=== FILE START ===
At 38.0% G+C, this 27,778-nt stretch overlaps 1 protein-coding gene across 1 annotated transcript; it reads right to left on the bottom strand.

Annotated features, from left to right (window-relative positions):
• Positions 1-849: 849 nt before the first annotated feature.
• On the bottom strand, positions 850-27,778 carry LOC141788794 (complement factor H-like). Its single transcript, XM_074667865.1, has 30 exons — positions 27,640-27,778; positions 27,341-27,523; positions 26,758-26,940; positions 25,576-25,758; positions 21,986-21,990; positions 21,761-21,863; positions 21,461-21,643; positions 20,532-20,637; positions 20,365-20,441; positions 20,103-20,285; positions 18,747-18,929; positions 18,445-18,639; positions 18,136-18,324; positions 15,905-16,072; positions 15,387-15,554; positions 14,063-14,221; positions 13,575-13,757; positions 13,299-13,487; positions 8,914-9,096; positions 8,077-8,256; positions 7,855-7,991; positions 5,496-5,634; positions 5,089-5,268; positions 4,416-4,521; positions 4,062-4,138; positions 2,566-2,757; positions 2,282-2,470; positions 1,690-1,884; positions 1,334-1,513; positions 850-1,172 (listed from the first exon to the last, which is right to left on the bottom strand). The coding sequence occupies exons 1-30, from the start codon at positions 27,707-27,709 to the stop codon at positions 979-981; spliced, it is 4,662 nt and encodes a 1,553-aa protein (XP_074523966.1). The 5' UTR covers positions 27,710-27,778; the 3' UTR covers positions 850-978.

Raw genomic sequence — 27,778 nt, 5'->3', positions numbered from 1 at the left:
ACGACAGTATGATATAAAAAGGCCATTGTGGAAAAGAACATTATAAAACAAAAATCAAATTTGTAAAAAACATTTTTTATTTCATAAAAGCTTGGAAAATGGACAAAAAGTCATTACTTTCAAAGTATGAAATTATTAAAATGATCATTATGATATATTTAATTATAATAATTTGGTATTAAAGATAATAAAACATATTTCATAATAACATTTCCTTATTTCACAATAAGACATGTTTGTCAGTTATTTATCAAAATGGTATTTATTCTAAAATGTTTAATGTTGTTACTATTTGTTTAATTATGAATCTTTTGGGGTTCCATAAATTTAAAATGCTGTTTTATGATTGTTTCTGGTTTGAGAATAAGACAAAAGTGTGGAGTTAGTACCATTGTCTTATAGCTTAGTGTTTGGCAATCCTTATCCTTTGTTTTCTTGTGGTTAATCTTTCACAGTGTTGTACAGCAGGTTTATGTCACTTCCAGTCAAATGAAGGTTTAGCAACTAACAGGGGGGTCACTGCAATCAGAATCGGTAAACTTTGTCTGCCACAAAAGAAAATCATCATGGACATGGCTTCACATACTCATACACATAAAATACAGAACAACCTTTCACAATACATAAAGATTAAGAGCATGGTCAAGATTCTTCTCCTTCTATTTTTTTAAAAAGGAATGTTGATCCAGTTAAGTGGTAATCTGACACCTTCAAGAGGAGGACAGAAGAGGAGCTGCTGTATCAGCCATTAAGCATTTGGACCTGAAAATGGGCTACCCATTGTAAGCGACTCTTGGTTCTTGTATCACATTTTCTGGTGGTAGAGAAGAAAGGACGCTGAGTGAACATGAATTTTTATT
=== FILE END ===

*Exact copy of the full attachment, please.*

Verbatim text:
At 38.0% G+C, this 27,778-nt stretch overlaps 1 protein-coding gene across 1 annotated transcript; it reads right to left on the bottom strand.

Annotated features, from left to right (window-relative positions):
• Positions 1-849: 849 nt before the first annotated feature.
• On the bottom strand, positions 850-27,778 carry LOC141788794 (complement factor H-like). Its single transcript, XM_074667865.1, has 30 exons — positions 27,640-27,778; positions 27,341-27,523; positions 26,758-26,940; positions 25,576-25,758; positions 21,986-21,990; positions 21,761-21,863; positions 21,461-21,643; positions 20,532-20,637; positions 20,365-20,441; positions 20,103-20,285; positions 18,747-18,929; positions 18,445-18,639; positions 18,136-18,324; positions 15,905-16,072; positions 15,387-15,554; positions 14,063-14,221; positions 13,575-13,757; positions 13,299-13,487; positions 8,914-9,096; positions 8,077-8,256; positions 7,855-7,991; positions 5,496-5,634; positions 5,089-5,268; positions 4,416-4,521; positions 4,062-4,138; positions 2,566-2,757; positions 2,282-2,470; positions 1,690-1,884; positions 1,334-1,513; positions 850-1,172 (listed from the first exon to the last, which is right to left on the bottom strand). The coding sequence occupies exons 1-30, from the start codon at positions 27,707-27,709 to the stop codon at positions 979-981; spliced, it is 4,662 nt and encodes a 1,553-aa protein (XP_074523966.1). The 5' UTR covers positions 27,710-27,778; the 3' UTR covers positions 850-978.

Raw genomic sequence — 27,778 nt, 5'->3', positions numbered from 1 at the left:
ACGACAGTATGATATAAAAAGGCCATTGTGGAAAAGAACATTATAAAACAAAAATCAAATTTGTAAAAAACATTTTTTATTTCATAAAAGCTTGGAAAATGGACAAAAAGTCATTACTTTCAAAGTATGAAATTATTAAAATGATCATTATGATATATTTAATTATAATAATTTGGTATTAAAGATAATAAAACATATTTCATAATAACATTTCCTTATTTCACAATAAGACATGTTTGTCAGTTATTTATCAAAATGGTATTTATTCTAAAATGTTTAATGTTGTTACTATTTGTTTAATTATGAATCTTTTGGGGTTCCATAAATTTAAAATGCTGTTTTATGATTGTTTCTGGTTTGAGAATAAGACAAAAGTGTGGAGTTAGTACCATTGTCTTATAGCTTAGTGTTTGGCAATCCTTATCCTTTGTTTTCTTGTGGTTAATCTTTCACAGTGTTGTACAGCAGGTTTATGTCACTTCCAGTCAAATGAAGGTTTAGCAACTAACAGGGGGGTCACTGCAATCAGAATCGGTAAACTTTGTCTGCCACAAAAGAAAATCATCATGGACATGGCTTCACATACTCATACACATAAAATACAGAACAACCTTTCACAATACATAAAGATTAAGAGCATGGTCAAGATTCTTCTCCTTCTATTTTTTTAAAAAGGAATGTTGATCCAGTTAAGTGGTAATCTGACACCTTCAAGAGGAGGACAGAAGAGGAGCTGCTGTATCAGCCATTAAGCATTTGGACCTGAAAATGGGCTACCCATTGTAAGCGACTCTTGGTTCTTGTATCACATTTTCTGGTGGTAGAGAAGAAAGGACGCTGAGTGAACATGAATTTTTATT